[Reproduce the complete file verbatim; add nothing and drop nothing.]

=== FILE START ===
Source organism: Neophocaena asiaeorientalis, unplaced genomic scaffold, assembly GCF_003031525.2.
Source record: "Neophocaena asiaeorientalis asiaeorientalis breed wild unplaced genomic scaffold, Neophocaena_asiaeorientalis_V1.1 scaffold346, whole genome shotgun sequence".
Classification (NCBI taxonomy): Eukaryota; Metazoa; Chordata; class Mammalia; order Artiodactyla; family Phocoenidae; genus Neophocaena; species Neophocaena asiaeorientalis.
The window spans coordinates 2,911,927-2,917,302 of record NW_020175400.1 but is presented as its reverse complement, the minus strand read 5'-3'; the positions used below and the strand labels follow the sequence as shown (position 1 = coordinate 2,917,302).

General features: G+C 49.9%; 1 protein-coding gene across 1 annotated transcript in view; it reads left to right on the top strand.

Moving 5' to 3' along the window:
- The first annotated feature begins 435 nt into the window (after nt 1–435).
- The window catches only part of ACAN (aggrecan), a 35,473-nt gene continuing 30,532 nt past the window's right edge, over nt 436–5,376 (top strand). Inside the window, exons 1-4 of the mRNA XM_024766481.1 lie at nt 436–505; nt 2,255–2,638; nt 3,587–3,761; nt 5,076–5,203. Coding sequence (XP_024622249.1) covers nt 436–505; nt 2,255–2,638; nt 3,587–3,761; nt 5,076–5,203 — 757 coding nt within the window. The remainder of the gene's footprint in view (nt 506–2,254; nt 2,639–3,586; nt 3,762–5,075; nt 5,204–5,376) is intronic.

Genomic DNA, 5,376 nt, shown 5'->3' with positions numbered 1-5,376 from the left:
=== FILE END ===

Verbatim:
Source organism: Neophocaena asiaeorientalis, unplaced genomic scaffold, assembly GCF_003031525.2.
Source record: "Neophocaena asiaeorientalis asiaeorientalis breed wild unplaced genomic scaffold, Neophocaena_asiaeorientalis_V1.1 scaffold346, whole genome shotgun sequence".
Classification (NCBI taxonomy): Eukaryota; Metazoa; Chordata; class Mammalia; order Artiodactyla; family Phocoenidae; genus Neophocaena; species Neophocaena asiaeorientalis.
The window spans coordinates 2,911,927-2,917,302 of record NW_020175400.1 but is presented as its reverse complement, the minus strand read 5'-3'; the positions used below and the strand labels follow the sequence as shown (position 1 = coordinate 2,917,302).

General features: G+C 49.9%; 1 protein-coding gene across 1 annotated transcript in view; it reads left to right on the top strand.

Moving 5' to 3' along the window:
- The first annotated feature begins 435 nt into the window (after nt 1–435).
- The window catches only part of ACAN (aggrecan), a 35,473-nt gene continuing 30,532 nt past the window's right edge, over nt 436–5,376 (top strand). Inside the window, exons 1-4 of the mRNA XM_024766481.1 lie at nt 436–505; nt 2,255–2,638; nt 3,587–3,761; nt 5,076–5,203. Coding sequence (XP_024622249.1) covers nt 436–505; nt 2,255–2,638; nt 3,587–3,761; nt 5,076–5,203 — 757 coding nt within the window. The remainder of the gene's footprint in view (nt 506–2,254; nt 2,639–3,586; nt 3,762–5,075; nt 5,204–5,376) is intronic.

Genomic DNA, 5,376 nt, shown 5'->3' with positions numbered 1-5,376 from the left: